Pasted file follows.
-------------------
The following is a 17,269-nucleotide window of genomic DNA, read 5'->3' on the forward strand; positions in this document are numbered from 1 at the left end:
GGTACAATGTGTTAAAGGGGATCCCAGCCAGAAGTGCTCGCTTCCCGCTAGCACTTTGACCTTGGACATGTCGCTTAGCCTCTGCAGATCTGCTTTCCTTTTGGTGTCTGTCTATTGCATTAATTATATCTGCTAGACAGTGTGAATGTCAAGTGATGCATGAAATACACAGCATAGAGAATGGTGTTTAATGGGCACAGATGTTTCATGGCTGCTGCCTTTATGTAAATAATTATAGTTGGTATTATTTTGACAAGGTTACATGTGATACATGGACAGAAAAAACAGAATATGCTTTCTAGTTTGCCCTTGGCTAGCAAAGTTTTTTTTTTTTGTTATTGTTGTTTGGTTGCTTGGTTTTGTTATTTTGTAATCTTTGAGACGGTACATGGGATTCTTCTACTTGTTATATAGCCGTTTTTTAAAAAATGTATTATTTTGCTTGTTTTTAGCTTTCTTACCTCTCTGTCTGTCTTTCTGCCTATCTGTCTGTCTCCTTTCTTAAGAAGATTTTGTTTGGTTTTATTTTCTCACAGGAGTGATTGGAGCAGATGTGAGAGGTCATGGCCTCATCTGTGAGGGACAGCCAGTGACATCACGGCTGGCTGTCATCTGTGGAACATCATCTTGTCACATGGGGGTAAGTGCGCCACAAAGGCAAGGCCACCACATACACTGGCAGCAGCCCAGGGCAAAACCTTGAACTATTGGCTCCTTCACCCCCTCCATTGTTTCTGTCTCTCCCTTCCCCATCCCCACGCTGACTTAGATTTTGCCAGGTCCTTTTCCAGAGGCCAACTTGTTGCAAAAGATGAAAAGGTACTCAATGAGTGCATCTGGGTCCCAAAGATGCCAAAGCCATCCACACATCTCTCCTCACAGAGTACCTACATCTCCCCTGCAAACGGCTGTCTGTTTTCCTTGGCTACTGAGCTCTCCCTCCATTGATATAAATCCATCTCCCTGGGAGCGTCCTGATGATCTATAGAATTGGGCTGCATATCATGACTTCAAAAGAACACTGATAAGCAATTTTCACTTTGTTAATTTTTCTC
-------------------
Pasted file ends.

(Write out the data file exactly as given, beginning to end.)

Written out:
The following is a 17,269-nucleotide window of genomic DNA, read 5'->3' on the forward strand; positions in this document are numbered from 1 at the left end:
GGTACAATGTGTTAAAGGGGATCCCAGCCAGAAGTGCTCGCTTCCCGCTAGCACTTTGACCTTGGACATGTCGCTTAGCCTCTGCAGATCTGCTTTCCTTTTGGTGTCTGTCTATTGCATTAATTATATCTGCTAGACAGTGTGAATGTCAAGTGATGCATGAAATACACAGCATAGAGAATGGTGTTTAATGGGCACAGATGTTTCATGGCTGCTGCCTTTATGTAAATAATTATAGTTGGTATTATTTTGACAAGGTTACATGTGATACATGGACAGAAAAAACAGAATATGCTTTCTAGTTTGCCCTTGGCTAGCAAAGTTTTTTTTTTTTGTTATTGTTGTTTGGTTGCTTGGTTTTGTTATTTTGTAATCTTTGAGACGGTACATGGGATTCTTCTACTTGTTATATAGCCGTTTTTTAAAAAATGTATTATTTTGCTTGTTTTTAGCTTTCTTACCTCTCTGTCTGTCTTTCTGCCTATCTGTCTGTCTCCTTTCTTAAGAAGATTTTGTTTGGTTTTATTTTCTCACAGGAGTGATTGGAGCAGATGTGAGAGGTCATGGCCTCATCTGTGAGGGACAGCCAGTGACATCACGGCTGGCTGTCATCTGTGGAACATCATCTTGTCACATGGGGGTAAGTGCGCCACAAAGGCAAGGCCACCACATACACTGGCAGCAGCCCAGGGCAAAACCTTGAACTATTGGCTCCTTCACCCCCTCCATTGTTTCTGTCTCTCCCTTCCCCATCCCCACGCTGACTTAGATTTTGCCAGGTCCTTTTCCAGAGGCCAACTTGTTGCAAAAGATGAAAAGGTACTCAATGAGTGCATCTGGGTCCCAAAGATGCCAAAGCCATCCACACATCTCTCCTCACAGAGTACCTACATCTCCCCTGCAAACGGCTGTCTGTTTTCCTTGGCTACTGAGCTCTCCCTCCATTGATATAAATCCATCTCCCTGGGAGCGTCCTGATGATCTATAGAATTGGGCTGCATATCATGACTTCAAAAGAACACTGATAAGCAATTTTCACTTTGTTAATTTTTCTC